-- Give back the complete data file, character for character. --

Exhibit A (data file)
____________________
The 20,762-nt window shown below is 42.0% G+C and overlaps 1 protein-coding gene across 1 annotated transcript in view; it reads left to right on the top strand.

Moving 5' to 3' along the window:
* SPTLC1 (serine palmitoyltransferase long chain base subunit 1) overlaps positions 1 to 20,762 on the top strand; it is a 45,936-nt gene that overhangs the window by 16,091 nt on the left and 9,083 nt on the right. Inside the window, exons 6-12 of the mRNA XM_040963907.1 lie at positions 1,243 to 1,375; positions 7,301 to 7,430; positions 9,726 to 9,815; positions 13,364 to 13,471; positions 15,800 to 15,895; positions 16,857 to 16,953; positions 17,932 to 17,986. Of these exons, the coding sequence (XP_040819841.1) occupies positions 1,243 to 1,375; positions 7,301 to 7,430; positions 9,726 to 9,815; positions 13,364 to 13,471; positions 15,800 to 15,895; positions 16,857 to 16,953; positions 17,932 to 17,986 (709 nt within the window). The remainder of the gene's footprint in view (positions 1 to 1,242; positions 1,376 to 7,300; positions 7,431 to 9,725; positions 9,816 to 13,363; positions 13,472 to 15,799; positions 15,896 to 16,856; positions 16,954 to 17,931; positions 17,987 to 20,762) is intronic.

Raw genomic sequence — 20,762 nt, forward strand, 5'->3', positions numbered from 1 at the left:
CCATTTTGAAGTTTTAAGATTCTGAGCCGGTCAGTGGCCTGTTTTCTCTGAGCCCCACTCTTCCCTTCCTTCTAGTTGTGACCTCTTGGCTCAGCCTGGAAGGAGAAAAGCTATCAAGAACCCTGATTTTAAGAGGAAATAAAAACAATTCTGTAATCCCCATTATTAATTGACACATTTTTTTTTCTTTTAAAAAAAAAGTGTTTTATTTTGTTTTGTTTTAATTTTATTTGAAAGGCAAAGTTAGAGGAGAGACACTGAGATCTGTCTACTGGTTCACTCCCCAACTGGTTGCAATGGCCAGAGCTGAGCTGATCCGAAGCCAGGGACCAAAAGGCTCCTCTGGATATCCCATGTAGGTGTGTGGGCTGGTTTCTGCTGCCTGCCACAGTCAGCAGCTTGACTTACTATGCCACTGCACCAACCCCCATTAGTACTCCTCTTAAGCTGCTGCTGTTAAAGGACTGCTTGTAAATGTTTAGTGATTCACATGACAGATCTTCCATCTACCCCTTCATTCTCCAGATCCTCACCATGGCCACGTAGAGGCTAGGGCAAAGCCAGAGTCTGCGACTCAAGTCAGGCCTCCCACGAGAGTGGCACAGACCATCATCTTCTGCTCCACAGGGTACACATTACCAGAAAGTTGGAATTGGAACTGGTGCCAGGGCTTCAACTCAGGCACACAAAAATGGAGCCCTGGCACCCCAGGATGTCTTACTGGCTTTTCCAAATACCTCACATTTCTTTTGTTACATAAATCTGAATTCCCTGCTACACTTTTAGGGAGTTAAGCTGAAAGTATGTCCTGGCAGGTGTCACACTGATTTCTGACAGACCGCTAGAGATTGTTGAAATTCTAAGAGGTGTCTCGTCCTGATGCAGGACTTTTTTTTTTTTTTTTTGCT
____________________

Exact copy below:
The 20,762-nt window shown below is 42.0% G+C and overlaps 1 protein-coding gene across 1 annotated transcript in view; it reads left to right on the top strand.

Moving 5' to 3' along the window:
* SPTLC1 (serine palmitoyltransferase long chain base subunit 1) overlaps positions 1 to 20,762 on the top strand; it is a 45,936-nt gene that overhangs the window by 16,091 nt on the left and 9,083 nt on the right. Inside the window, exons 6-12 of the mRNA XM_040963907.1 lie at positions 1,243 to 1,375; positions 7,301 to 7,430; positions 9,726 to 9,815; positions 13,364 to 13,471; positions 15,800 to 15,895; positions 16,857 to 16,953; positions 17,932 to 17,986. Of these exons, the coding sequence (XP_040819841.1) occupies positions 1,243 to 1,375; positions 7,301 to 7,430; positions 9,726 to 9,815; positions 13,364 to 13,471; positions 15,800 to 15,895; positions 16,857 to 16,953; positions 17,932 to 17,986 (709 nt within the window). The remainder of the gene's footprint in view (positions 1 to 1,242; positions 1,376 to 7,300; positions 7,431 to 9,725; positions 9,816 to 13,363; positions 13,472 to 15,799; positions 15,896 to 16,856; positions 16,954 to 17,931; positions 17,987 to 20,762) is intronic.

Raw genomic sequence — 20,762 nt, forward strand, 5'->3', positions numbered from 1 at the left:
CCATTTTGAAGTTTTAAGATTCTGAGCCGGTCAGTGGCCTGTTTTCTCTGAGCCCCACTCTTCCCTTCCTTCTAGTTGTGACCTCTTGGCTCAGCCTGGAAGGAGAAAAGCTATCAAGAACCCTGATTTTAAGAGGAAATAAAAACAATTCTGTAATCCCCATTATTAATTGACACATTTTTTTTTCTTTTAAAAAAAAAGTGTTTTATTTTGTTTTGTTTTAATTTTATTTGAAAGGCAAAGTTAGAGGAGAGACACTGAGATCTGTCTACTGGTTCACTCCCCAACTGGTTGCAATGGCCAGAGCTGAGCTGATCCGAAGCCAGGGACCAAAAGGCTCCTCTGGATATCCCATGTAGGTGTGTGGGCTGGTTTCTGCTGCCTGCCACAGTCAGCAGCTTGACTTACTATGCCACTGCACCAACCCCCATTAGTACTCCTCTTAAGCTGCTGCTGTTAAAGGACTGCTTGTAAATGTTTAGTGATTCACATGACAGATCTTCCATCTACCCCTTCATTCTCCAGATCCTCACCATGGCCACGTAGAGGCTAGGGCAAAGCCAGAGTCTGCGACTCAAGTCAGGCCTCCCACGAGAGTGGCACAGACCATCATCTTCTGCTCCACAGGGTACACATTACCAGAAAGTTGGAATTGGAACTGGTGCCAGGGCTTCAACTCAGGCACACAAAAATGGAGCCCTGGCACCCCAGGATGTCTTACTGGCTTTTCCAAATACCTCACATTTCTTTTGTTACATAAATCTGAATTCCCTGCTACACTTTTAGGGAGTTAAGCTGAAAGTATGTCCTGGCAGGTGTCACACTGATTTCTGACAGACCGCTAGAGATTGTTGAAATTCTAAGAGGTGTCTCGTCCTGATGCAGGACTTTTTTTTTTTTTTTTTGCT